Melanoma Clinical Trial

01 October 2004

In 2004 the Malaghan Institute and Wellington Hospital Blood & Cancer Centre, in collaboration with the Queensland Institute of Medical Research, launched a phase III melanoma vaccine clinical trial.

The advantage of a vaccine-based approach to cancer treatment over conventional therapies such as chemotherapy and radiotherapy is that it has minimal side-effects.
 
Tumour cells from stage three melanoma patients were used to prepare tailor-made vaccines that were then administered to the patients over a two year period.  The vaccine was created for each patient from their own biopsied tumour tissue, which was used to activate immune cells isolated from their blood.   The placebo was not activated with tumour but was also made from the patient's blood cells. 
 
Patients eligible for entry into the trial underwent a series of 13 vaccinations; five vaccinations, one a fortnight, were given over an eight week period (priming phase), followed by one booster vaccination every subsequent three months for two years.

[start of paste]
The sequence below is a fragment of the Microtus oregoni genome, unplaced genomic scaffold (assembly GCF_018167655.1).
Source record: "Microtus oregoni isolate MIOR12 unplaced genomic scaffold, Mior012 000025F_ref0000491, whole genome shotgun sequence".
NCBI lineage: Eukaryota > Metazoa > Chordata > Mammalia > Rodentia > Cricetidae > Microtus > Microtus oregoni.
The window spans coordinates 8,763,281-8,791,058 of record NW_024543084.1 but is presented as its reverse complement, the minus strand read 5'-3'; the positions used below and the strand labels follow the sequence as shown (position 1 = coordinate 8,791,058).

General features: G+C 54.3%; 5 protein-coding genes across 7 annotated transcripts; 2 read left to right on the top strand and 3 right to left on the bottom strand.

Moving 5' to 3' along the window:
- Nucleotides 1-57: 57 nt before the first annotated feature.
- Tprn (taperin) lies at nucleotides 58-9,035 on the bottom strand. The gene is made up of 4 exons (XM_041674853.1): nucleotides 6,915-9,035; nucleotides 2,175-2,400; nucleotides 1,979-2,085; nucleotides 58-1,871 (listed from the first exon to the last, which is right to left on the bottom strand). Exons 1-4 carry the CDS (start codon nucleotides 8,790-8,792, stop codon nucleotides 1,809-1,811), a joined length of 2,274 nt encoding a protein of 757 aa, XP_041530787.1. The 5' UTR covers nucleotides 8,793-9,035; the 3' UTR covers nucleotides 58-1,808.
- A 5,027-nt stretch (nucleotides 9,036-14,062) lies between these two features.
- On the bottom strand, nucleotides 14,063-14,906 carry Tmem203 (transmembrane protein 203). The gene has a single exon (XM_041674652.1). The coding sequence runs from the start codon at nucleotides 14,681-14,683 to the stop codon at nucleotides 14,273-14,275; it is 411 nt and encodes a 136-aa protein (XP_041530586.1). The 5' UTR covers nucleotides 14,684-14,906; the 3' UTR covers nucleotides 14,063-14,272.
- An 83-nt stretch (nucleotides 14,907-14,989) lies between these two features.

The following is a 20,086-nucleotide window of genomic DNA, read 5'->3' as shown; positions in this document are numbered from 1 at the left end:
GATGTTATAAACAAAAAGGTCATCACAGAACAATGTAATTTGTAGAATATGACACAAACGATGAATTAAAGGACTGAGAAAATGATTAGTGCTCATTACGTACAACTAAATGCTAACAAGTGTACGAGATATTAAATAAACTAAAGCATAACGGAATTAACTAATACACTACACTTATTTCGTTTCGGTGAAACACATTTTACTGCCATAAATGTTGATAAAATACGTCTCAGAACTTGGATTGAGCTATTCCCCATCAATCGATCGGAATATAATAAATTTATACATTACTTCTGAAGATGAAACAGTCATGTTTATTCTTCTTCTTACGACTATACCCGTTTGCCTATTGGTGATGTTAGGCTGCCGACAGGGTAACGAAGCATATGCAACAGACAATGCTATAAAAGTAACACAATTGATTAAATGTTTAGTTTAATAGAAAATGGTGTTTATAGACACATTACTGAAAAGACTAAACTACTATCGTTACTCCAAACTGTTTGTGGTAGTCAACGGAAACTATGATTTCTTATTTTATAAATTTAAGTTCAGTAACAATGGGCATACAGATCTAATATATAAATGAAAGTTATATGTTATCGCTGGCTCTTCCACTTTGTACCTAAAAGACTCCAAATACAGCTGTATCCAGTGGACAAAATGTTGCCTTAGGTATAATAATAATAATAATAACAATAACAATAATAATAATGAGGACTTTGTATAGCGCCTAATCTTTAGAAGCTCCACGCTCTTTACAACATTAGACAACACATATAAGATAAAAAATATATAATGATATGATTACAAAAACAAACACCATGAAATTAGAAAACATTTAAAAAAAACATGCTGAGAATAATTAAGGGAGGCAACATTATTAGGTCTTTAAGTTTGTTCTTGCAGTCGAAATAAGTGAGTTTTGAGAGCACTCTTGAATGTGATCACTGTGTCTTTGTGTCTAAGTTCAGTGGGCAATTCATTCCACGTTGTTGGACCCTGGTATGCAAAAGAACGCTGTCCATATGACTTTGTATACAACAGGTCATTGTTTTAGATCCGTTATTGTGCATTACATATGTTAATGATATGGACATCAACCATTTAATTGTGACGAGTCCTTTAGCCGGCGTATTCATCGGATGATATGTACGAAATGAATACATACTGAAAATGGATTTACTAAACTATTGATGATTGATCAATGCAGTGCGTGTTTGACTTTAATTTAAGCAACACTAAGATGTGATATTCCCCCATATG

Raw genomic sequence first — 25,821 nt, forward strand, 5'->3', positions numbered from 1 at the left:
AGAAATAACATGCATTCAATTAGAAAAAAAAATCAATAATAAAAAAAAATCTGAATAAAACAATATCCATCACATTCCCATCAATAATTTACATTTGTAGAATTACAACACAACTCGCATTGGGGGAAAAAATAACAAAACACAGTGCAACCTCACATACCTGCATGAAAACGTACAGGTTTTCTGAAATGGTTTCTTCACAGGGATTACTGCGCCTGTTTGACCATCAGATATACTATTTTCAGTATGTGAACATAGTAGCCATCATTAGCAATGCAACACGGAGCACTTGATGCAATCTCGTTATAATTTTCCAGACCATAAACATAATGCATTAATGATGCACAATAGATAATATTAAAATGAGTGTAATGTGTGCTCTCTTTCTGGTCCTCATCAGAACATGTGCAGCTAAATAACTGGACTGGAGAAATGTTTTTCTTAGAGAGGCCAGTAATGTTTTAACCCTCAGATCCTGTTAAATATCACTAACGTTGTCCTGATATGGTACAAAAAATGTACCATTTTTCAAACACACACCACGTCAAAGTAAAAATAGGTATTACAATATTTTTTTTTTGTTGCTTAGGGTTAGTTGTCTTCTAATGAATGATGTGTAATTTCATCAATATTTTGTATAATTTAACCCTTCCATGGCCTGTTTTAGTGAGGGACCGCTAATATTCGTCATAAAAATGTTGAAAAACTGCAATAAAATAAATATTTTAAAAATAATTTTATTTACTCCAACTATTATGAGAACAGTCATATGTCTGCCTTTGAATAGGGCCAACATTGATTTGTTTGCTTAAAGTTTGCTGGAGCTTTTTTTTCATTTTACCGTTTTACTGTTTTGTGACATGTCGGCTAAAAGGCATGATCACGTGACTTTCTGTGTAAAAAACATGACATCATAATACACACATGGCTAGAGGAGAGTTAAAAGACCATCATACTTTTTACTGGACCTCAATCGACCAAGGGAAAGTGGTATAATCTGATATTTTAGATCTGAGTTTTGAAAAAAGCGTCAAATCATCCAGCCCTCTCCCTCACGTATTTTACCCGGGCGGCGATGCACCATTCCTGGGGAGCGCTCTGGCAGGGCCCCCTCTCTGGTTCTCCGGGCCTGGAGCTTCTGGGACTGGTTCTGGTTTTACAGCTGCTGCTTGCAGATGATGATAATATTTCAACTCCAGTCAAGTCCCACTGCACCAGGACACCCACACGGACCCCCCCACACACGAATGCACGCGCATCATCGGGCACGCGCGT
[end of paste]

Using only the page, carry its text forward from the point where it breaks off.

Based on findings from earlier phase I/II clinical trials at the Queensland Institute of Medical Research, the phase III trial aimed to have 200 patients participating in the study, 20 of which were to come from New Zealand.  Statistical evaluation of results at the mid-point of the trial (100 patients involved), however, revealed that there were not going to be enough patients involved in the trial to show a statistically significant improvement in the health of the individuals being treated and the trial had to be stopped.  It is important to note that the trial wasn’t stopped because it hadn’t worked and the outcome reflects the rigours and difficulties of conducting large multi-centre clinical trials with patients in late stage disease.

We are now in the process of reformulating the original vaccine protocol based on preliminary findings of the phase III trial and on promising new data from our basic cancer immunotherapy research programme.